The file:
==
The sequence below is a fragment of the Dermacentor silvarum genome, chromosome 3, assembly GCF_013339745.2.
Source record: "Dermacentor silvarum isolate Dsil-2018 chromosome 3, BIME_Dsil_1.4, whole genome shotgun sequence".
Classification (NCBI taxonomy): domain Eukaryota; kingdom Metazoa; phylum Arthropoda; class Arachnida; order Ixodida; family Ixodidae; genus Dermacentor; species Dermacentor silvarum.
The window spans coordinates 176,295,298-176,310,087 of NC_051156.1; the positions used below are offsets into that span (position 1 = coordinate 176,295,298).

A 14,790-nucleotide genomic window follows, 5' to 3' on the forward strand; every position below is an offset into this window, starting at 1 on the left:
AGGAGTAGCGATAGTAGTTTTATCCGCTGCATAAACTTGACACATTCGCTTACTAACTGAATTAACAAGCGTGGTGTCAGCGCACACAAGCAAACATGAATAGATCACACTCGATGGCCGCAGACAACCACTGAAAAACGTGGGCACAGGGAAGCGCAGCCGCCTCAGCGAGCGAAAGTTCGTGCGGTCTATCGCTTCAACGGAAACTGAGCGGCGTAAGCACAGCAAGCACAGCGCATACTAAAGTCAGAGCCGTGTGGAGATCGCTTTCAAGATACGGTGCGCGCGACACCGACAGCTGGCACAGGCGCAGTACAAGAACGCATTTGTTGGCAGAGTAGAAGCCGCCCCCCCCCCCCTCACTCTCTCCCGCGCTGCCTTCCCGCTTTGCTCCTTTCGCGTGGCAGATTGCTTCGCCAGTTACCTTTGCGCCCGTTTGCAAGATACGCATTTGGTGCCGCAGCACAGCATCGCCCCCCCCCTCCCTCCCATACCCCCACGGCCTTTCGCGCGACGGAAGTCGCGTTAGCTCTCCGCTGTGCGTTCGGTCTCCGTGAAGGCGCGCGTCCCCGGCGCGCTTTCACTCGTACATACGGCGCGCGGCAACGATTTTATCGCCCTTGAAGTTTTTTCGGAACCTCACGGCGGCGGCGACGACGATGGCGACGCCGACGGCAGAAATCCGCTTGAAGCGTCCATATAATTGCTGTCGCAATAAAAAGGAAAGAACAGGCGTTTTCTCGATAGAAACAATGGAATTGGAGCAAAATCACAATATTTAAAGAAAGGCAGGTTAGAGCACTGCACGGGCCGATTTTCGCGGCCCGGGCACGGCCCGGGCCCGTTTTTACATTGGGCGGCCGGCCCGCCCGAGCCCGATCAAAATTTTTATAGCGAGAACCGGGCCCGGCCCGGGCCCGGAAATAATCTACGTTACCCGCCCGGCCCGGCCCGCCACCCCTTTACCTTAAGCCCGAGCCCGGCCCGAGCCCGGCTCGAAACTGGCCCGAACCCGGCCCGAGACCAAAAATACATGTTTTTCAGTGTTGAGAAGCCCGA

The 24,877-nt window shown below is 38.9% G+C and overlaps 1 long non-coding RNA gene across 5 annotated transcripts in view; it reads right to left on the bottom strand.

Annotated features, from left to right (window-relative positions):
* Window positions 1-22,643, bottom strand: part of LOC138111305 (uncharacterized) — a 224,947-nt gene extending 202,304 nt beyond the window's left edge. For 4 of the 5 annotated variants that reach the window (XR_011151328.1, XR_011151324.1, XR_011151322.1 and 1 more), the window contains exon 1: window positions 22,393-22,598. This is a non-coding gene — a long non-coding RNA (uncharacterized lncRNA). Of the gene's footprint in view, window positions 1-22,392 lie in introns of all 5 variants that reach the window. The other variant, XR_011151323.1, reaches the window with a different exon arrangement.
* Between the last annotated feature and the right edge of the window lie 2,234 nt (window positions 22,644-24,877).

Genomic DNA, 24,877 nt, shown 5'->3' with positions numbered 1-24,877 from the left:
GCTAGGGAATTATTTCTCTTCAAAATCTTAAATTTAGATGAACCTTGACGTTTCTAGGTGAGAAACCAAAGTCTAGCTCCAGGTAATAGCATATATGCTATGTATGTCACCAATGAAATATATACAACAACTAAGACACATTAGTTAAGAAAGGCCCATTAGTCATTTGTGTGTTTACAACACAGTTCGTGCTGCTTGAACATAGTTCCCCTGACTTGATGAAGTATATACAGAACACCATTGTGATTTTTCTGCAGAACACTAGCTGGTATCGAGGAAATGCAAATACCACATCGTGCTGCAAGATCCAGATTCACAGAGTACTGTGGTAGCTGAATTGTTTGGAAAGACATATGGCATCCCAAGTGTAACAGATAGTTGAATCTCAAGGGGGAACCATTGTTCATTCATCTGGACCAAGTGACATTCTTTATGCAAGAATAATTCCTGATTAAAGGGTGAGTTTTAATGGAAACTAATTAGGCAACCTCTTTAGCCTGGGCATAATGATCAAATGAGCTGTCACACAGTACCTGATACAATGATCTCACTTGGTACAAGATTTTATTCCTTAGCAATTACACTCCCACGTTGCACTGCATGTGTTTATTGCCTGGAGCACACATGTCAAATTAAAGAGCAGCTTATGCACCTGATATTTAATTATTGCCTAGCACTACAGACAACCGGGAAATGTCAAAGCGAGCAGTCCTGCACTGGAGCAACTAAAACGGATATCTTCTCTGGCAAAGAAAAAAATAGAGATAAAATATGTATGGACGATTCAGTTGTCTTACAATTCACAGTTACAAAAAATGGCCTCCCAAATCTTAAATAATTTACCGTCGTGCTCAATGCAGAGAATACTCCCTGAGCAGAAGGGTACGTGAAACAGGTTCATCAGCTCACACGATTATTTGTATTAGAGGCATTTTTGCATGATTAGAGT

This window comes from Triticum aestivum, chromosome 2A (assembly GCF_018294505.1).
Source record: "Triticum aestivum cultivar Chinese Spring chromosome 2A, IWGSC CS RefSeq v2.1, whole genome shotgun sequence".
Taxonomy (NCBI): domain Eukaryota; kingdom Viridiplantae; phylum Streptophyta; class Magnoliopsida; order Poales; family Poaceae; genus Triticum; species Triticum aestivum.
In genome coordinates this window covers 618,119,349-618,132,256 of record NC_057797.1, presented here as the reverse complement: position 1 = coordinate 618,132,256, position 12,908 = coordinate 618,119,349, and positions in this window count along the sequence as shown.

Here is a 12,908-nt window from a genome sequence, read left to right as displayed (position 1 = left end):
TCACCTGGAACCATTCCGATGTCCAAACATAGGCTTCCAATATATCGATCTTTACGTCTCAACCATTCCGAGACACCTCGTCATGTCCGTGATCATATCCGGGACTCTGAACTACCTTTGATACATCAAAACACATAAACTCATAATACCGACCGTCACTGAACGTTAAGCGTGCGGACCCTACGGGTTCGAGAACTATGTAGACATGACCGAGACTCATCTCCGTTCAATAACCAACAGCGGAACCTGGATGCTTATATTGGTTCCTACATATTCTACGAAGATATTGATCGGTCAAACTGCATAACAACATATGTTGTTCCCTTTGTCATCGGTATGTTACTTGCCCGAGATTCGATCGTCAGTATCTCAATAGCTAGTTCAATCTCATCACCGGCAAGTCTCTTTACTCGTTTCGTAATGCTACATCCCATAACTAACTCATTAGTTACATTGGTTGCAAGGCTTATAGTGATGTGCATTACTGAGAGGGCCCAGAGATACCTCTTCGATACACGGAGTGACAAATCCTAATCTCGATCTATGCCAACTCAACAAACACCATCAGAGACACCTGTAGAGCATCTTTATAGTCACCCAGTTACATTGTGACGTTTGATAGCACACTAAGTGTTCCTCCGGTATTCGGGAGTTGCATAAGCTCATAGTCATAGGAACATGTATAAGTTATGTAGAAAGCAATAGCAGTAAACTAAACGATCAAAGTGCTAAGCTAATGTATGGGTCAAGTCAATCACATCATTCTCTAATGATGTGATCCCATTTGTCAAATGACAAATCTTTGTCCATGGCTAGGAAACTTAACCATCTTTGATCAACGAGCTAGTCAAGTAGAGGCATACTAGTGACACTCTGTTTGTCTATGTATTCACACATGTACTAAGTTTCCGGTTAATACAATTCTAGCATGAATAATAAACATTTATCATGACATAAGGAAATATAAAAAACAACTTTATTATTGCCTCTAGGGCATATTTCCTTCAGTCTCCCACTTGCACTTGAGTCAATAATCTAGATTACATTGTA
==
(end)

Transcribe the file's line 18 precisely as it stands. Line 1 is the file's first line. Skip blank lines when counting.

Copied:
TCACCTGGAACCATTCCGATGTCCAAACATAGGCTTCCAATATATCGATCTTTACGTCTCAACCATTCCGAGACACCTCGTCATGTCCGTGATCATATCCGGGACTCTGAACTACCTTTGATACATCAAAACACATAAACTCATAATACCGACCGTCACTGAACGTTAAGCGTGCGGACCCTACGGGTTCGAGAACTATGTAGACATGACCGAGACTCATCTCCGTTCAATAACCAACAGCGGAACCTGGATGCTTATATTGGTTCCTACATATTCTACGAAGATATTGATCGGTCAAACTGCATAACAACATATGTTGTTCCCTTTGTCATCGGTATGTTACTTGCCCGAGATTCGATCGTCAGTATCTCAATAGCTAGTTCAATCTCATCACCGGCAAGTCTCTTTACTCGTTTCGTAATGCTACATCCCATAACTAACTCATTAGTTACATTGGTTGCAAGGCTTATAGTGATGTGCATTACTGAGAGGGCCCAGAGATACCTCTTCGATACACGGAGTGACAAATCCTAATCTCGATCTATGCCAACTCAACAAACACCATCAGAGACACCTGTAGAGCATCTTTATAGTCACCCAGTTACATTGTGACGTTTGATAGCACACTAAGTGTTCCTCCGGTATTCGGGAGTTGCATAAGCTCATAGTCATAGGAACATGTATAAGTTATGTAGAAAGCAATAGCAGTAAACTAAACGATCAAAGTGCTAAGCTAATGTATGGGTCAAGTCAATCACATCATTCTCTAATGATGTGATCCCATTTGTCAAATGACAAATCTTTGTCCATGGCTAGGAAACTTAACCATCTTTGATCAACGAGCTAGTCAAGTAGAGGCATACTAGTGACACTCTGTTTGTCTATGTATTCACACATGTACTAAGTTTCCGGTTAATACAATTCTAGCATGAATAATAAACATTTATCATGACATAAGGAAATATAAAAAACAACTTTATTATTGCCTCTAGGGCATATTTCCTTCAGTCTCCCACTTGCACTTGAGTCAATAATCTAGATTACATTGTA